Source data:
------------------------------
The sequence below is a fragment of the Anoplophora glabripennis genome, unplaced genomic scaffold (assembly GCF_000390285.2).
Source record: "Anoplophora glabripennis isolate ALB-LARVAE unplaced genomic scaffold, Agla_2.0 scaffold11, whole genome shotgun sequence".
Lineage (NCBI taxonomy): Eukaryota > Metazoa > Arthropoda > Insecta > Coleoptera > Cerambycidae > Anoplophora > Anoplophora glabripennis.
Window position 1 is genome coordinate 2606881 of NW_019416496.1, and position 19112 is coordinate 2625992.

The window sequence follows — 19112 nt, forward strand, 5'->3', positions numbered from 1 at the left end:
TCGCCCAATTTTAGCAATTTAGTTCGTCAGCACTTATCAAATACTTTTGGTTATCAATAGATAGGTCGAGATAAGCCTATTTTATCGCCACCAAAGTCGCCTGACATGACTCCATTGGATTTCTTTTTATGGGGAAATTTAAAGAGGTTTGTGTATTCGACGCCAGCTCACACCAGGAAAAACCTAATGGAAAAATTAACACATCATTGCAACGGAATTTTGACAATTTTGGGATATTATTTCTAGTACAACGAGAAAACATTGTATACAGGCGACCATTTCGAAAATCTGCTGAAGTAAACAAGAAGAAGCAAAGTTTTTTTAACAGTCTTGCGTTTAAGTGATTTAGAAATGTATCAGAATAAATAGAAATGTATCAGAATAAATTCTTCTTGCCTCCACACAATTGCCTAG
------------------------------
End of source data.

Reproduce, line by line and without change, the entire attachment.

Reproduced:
The sequence below is a fragment of the Anoplophora glabripennis genome, unplaced genomic scaffold (assembly GCF_000390285.2).
Source record: "Anoplophora glabripennis isolate ALB-LARVAE unplaced genomic scaffold, Agla_2.0 scaffold11, whole genome shotgun sequence".
Lineage (NCBI taxonomy): Eukaryota > Metazoa > Arthropoda > Insecta > Coleoptera > Cerambycidae > Anoplophora > Anoplophora glabripennis.
Window position 1 is genome coordinate 2606881 of NW_019416496.1, and position 19112 is coordinate 2625992.

The window sequence follows — 19112 nt, forward strand, 5'->3', positions numbered from 1 at the left end:
TCGCCCAATTTTAGCAATTTAGTTCGTCAGCACTTATCAAATACTTTTGGTTATCAATAGATAGGTCGAGATAAGCCTATTTTATCGCCACCAAAGTCGCCTGACATGACTCCATTGGATTTCTTTTTATGGGGAAATTTAAAGAGGTTTGTGTATTCGACGCCAGCTCACACCAGGAAAAACCTAATGGAAAAATTAACACATCATTGCAACGGAATTTTGACAATTTTGGGATATTATTTCTAGTACAACGAGAAAACATTGTATACAGGCGACCATTTCGAAAATCTGCTGAAGTAAACAAGAAGAAGCAAAGTTTTTTTAACAGTCTTGCGTTTAAGTGATTTAGAAATGTATCAGAATAAATAGAAATGTATCAGAATAAATTCTTCTTGCCTCCACACAATTGCCTAG